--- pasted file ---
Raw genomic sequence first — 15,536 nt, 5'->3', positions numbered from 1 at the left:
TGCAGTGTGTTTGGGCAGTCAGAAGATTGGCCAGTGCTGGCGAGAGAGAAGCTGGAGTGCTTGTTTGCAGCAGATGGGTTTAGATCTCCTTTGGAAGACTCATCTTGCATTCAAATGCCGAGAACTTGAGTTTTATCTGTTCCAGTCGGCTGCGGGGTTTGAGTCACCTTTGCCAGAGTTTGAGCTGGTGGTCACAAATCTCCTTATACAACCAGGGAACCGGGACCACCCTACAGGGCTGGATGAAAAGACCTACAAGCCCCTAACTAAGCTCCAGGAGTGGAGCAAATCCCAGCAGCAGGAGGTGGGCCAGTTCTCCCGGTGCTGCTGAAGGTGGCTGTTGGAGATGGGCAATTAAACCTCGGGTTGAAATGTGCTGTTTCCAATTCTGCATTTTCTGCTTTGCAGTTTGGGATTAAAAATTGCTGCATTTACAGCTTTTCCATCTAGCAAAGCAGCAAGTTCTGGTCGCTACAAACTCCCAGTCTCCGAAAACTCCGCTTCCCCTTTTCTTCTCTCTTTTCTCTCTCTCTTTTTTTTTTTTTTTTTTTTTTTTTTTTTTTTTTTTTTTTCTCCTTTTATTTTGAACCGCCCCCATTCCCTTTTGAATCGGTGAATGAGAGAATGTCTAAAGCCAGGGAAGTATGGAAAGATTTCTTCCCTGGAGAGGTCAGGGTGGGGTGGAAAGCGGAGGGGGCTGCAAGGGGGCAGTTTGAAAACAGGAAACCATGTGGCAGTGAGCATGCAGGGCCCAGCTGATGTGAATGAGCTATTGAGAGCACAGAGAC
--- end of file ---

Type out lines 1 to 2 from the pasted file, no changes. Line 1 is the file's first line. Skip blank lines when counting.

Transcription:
Raw genomic sequence first — 15,536 nt, 5'->3', positions numbered from 1 at the left:
TGCAGTGTGTTTGGGCAGTCAGAAGATTGGCCAGTGCTGGCGAGAGAGAAGCTGGAGTGCTTGTTTGCAGCAGATGGGTTTAGATCTCCTTTGGAAGACTCATCTTGCATTCAAATGCCGAGAACTTGAGTTTTATCTGTTCCAGTCGGCTGCGGGGTTTGAGTCACCTTTGCCAGAGTTTGAGCTGGTGGTCACAAATCTCCTTATACAACCAGGGAACCGGGACCACCCTACAGGGCTGGATGAAAAGACCTACAAGCCCCTAACTAAGCTCCAGGAGTGGAGCAAATCCCAGCAGCAGGAGGTGGGCCAGTTCTCCCGGTGCTGCTGAAGGTGGCTGTTGGAGATGGGCAATTAAACCTCGGGTTGAAATGTGCTGTTTCCAATTCTGCATTTTCTGCTTTGCAGTTTGGGATTAAAAATTGCTGCATTTACAGCTTTTCCATCTAGCAAAGCAGCAAGTTCTGGTCGCTACAAACTCCCAGTCTCCGAAAACTCCGCTTCCCCTTTTCTTCTCTCTTTTCTCTCTCTCTTTTTTTTTTTTTTTTTTTTTTTTTTTTTTTTTTTTTTTTCTCCTTTTATTTTGAACCGCCCCCATTCCCTTTTGAATCGGTGAATGAGAGAATGTCTAAAGCCAGGGAAGTATGGAAAGATTTCTTCCCTGGAGAGGTCAGGGTGGGGTGGAAAGCGGAGGGGGCTGCAAGGGGGCAGTTTGAAAACAGGAAACCATGTGGCAGTGAGCATGCAGGGCCCAGCTGATGTGAATGAGCTATTGAGAGCACAGAGAC